The Genius Who Saved Baseball is the feel-good novel America has been waiting for. Robert E. Ingram has created a rollicking story in these pages that will have baseball fans and book lovers completely feeling he has hit a home run with his engaging tale of how young Charlie Collier teams up with a country music superstar, Big T McCraw, to bring Nashville’s first baseball team, the Knights, to the World Series.
The story begins when Charlie’s father, Rex, is hired by Big T McCraw to be part of his team of executives for his newly formed baseball team. Big T wants his team to win, so he has his executives meet and discuss various strategies that might help the team surpass the competition. While many ideas are offered, none of them seems like the winning formula the Knights need.
Enter Charlie. At one of the executive meetings, Rex mentions that his son Charlie is a teenage genius. Although only fourteen, Charlie is already in college, and he has written a paper arguing that modern-day baseball analytics are not only ruining the game for the fans, but affecting the quality of the players’ performance. Charlie’s professor is skeptical about Charlie’s argument and only gives him a C-, the first time Charlie doesn’t receive an A. But this upset only motivates Charlie to prove his theory, and when Rex mentions the theory to Big T, Big T instantly wants to hear more and flies Charlie and his mom to Nashville to share his ideas.
You can imagine what happens from there-the team decides to adopt Charlie’s theory, known as Project Baseball, as their winning strategy that will take them all the way to the World Series. Charlie’s theory is proven to be fact and even the naysayers end up convinced.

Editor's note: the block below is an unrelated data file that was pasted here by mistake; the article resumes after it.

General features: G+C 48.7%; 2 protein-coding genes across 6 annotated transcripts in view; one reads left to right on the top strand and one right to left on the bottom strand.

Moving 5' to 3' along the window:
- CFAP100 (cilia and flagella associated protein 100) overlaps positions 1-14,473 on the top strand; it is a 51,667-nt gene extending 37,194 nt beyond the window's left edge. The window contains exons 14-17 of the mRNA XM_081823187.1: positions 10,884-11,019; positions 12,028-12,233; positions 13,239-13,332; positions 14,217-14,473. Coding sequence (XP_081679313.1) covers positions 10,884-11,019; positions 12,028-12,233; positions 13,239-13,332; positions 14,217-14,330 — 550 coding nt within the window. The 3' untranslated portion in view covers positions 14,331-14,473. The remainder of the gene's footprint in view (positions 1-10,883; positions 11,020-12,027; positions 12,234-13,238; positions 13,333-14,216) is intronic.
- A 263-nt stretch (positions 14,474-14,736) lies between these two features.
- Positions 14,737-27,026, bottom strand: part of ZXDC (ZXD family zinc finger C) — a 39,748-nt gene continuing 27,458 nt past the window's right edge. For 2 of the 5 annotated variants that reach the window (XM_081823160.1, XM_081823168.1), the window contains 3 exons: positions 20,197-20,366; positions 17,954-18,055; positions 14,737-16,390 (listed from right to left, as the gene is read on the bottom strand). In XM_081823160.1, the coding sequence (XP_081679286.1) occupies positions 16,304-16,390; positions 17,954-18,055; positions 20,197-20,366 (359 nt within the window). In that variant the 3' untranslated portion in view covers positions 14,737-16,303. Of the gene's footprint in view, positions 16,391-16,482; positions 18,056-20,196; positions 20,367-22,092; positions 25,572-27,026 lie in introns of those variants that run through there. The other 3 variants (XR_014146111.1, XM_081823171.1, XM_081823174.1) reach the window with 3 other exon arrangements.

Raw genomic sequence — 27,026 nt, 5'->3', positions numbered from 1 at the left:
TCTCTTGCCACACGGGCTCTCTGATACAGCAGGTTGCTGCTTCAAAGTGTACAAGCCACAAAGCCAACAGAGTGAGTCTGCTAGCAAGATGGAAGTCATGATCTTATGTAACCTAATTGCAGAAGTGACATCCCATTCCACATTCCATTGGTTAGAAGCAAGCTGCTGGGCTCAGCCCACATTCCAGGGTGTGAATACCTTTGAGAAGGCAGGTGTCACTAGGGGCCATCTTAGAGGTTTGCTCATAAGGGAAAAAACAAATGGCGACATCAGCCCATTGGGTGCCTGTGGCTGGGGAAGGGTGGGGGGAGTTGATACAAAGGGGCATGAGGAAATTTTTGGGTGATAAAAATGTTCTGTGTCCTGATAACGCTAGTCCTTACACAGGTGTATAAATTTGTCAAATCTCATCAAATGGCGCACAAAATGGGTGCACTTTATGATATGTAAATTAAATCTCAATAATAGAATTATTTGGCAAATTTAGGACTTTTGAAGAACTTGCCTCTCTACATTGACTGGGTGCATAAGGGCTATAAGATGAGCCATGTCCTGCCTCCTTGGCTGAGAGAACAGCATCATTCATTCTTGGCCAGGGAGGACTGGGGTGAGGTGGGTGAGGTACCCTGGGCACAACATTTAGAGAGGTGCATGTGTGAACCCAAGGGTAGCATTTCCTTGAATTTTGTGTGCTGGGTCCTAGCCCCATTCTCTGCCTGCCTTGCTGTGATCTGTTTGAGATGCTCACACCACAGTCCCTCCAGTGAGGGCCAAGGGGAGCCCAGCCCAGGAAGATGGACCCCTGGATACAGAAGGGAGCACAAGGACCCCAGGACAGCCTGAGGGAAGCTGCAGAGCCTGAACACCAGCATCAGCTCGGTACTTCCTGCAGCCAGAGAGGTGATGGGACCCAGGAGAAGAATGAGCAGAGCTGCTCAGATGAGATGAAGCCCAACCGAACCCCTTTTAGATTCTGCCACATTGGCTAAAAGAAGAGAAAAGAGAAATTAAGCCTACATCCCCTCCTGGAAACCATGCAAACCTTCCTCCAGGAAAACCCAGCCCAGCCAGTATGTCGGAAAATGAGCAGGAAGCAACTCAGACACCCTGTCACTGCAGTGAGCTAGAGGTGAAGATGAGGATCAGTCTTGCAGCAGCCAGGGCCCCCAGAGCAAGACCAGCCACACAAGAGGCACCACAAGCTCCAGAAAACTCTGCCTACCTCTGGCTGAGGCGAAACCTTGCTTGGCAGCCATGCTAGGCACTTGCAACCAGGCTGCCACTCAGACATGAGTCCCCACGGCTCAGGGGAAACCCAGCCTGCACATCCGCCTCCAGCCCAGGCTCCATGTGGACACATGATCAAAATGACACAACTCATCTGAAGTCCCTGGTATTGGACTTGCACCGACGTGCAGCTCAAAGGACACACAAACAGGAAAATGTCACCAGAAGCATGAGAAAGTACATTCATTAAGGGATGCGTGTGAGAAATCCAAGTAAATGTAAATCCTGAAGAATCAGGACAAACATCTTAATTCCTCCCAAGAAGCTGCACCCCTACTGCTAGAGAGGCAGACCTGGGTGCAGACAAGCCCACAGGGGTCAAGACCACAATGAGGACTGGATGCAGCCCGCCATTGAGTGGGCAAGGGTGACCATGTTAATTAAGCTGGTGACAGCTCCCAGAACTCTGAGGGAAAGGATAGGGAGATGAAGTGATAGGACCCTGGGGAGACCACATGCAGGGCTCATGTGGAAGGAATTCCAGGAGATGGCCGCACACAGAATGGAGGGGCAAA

Admittedly, the novel’s plot is predictable, but the characters are not. Ingram creates a plethora of dynamic, quirky, and very believable characters whom it is easy to love. There’s Maddy, the coffee shop barista who wants to become a country music singer and songwriter; there’s Rex’s uncle Frank and his best friend Dustin, who grew up playing baseball and support Charlie’s dreams; there’s The Rammer, the Knights’ executive consultant, and Ms. Scully, who also works for Big T-need I say a little romance develops between them. Of course, we can’t forget Alfred, Charlie’s best friend, and there are many, many more-I didn’t even mention all the standout players for the Knights.
Author Robert Ingram is clearly a huge baseball fan, and he sprinkles baseball terms, trivia, and history throughout the book; for those not as familiar with America’s greatest pastime, a glossary of terms is provided. Regardless, anyone who likes a heart-warming story will embrace this book.
Of course, Charlie and his friends have a few obstacles along the way to becoming successful-I won’t go into those so I don’t spoil the fun for you, but I assure you The Genius Who Saved Baseball is full of heartfelt moments, humor, and strength of character that will inspire anyone to overcome their own obstacles. It’s a bit of a self-help book, too, since at the end, Ingram includes his “Nine Inning Bonus,” which focuses on nine key lessons from the book, beginning with “Develop a Positive Outlook on Life,” and then discusses how Charlie and his friends exemplified each lesson.
I heartily recommend this book. I’m not a baseball fan myself, but who doesn’t love a story of winning against all the odds? I absolutely fell in love with the characters and didn’t want the story to end, and I believe you will feel the same way when you read The Genius Who Saved Baseball.